A recommended first step for countries trying to prepare for future infectious disease scenarios is to understand how the local One Health publication landscape looks like. Here we make progress toward this end, describing the scientific output about infectious disease research from Panama in the last 30 years. Our evaluation strives to serve as a tool for local health authorities to determine the country’s research capability on specific aspects of zoonotic pathogens within the One Health umbrella [48, 50].
Overall, publication output for One Health related research has grown significantly in Panama since 1990. Although the country’s research agenda has not explicitly focused on One Health, almost 60% of the entire country’s research productivity is interconnected with this concept. We revealed a significant pattern of temporal growth in publication records associated with the One Health model, with noticeable differences in the number of peer-reviewed articles and the range of scientific areas tackled by different institutions. Institutional variation in research focus and publication output related to One Health might be due to differences in the task, budget, number of scientists and/or operation time in the country (Supplementary Figure S3). For instance, STRI is the only unit of the Smithsonian located outside the USA, and researchers have conducted pioneering studies on plant and animal ecology in Panama for more than 100 years. STRI has 15 research facilities scattered across the country, 40 staff scientists and more than 1,400 scientific visitors every year , which may explain its larger input to One Health related studies compared to other institutions (Table 2). Similarly, the ICGES, the oldest public health institute in Panama (formerly, Gorgas Memorial Laboratory) , dating back to the heroic efforts of the USA to combat mosquito-borne diseases during the construction of the inter-oceanic Canal; and the UP, the firstborn Panamanian University, have more publications about One Health subjects than INDICASAT . This may be explained by the significantly lower resources, fewer personnel, and less time in operation (16 years) at INDICASAT, which represents 55% of the total time range used in this study (Supplementary Figure S3). Notwithstanding the differences about One Health associated publication output and areas of concentration among research institutions, jointly STRI, ICGES, and INDICASAT house the necessary equipment, human resources, areas of expertise and infrastructure to implement a One Health research program, and are well positioned to rapidly apply effective actions against pandemic pathogens through a close working relationship with the UP and the Panamanian Health authorities at MINSA.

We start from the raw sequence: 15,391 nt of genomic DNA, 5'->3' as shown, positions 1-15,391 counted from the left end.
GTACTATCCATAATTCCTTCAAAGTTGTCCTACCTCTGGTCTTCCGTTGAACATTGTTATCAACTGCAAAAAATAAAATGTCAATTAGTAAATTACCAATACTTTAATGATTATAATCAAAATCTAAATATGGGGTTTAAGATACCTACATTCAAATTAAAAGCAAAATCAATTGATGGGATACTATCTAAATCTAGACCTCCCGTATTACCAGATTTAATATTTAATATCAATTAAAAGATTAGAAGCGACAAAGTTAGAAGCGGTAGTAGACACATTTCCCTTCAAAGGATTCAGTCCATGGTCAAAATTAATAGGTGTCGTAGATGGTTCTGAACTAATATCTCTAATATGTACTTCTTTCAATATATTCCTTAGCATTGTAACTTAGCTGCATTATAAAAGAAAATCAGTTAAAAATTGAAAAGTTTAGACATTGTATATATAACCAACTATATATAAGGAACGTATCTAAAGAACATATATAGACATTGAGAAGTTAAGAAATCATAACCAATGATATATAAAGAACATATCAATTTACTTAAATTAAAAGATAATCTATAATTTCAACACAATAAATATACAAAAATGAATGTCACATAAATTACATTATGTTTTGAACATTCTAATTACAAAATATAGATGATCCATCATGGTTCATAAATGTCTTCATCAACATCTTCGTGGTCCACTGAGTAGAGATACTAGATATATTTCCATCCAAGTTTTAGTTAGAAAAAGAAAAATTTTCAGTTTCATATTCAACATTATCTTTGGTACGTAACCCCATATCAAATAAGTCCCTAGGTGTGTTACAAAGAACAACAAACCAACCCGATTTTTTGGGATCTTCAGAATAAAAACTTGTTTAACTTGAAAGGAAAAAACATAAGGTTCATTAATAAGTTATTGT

Infectious disease research in Panama has concentrated on arthropod-borne zoonotic infections, with a strong inclination for protozoan pathogens transmitted by mosquitoes (i.e., Anophelinae - Plasmodium), sandflies (i.e., Phlebotominae - Leishmania) and kissing bugs (i.e., Triatominae – Trypanosoma). Malaria, Chagas disease, and leishmaniasis have been equally and greatly investigated in the country, reflecting the persistence of these neglected tropical diseases in poor rural settings and isolated indigenous communities [6, 32-37, 44, 54, 55], but also SENACYT’s steady motivation to sponsor research projects about vector-borne infectious diseases . The Ministries of Health and Agriculture from LAC have recognized some of these zoonoses as endemic or emerging priorities, including Chagas disease and leishmaniasis . However, other zoonoses with spillover potential have received relatively less attention by the Panamanian scientific community thus far . This is the case of influenza, Hantavirus, tuberculosis and leptospirosis, plus rare animal diseases such as rabies, brucellosis, salmonellosis, and also recent pandemic infections like West Nile, Chikungunya and Zika arboviruses (Fig. 3). In fact, 60% of the infectious diseases classified as priorities for LAC, have not been studied in Panama whatsoever [15, 16]. Generally, these outcomes mirror the low publication record seeing in this study by MINSA, MIDA and the Agriculture Research Institute (IDIAP), which are the governmental agencies in charge of investigating these topics, or they may just be due to the recent emergence time of some of these pathogens. Our findings underline the limited inter-sectoral research between academia and MINSA/MIDA in Panama during the last three decades. Future efforts will have to align the needs among local academic and governmental institutions, and between them and those from the Ministries of Health and Agriculture in LAC [15, 57, 58].
Targets and benefits from implementing a One Health research program in Panama and LAC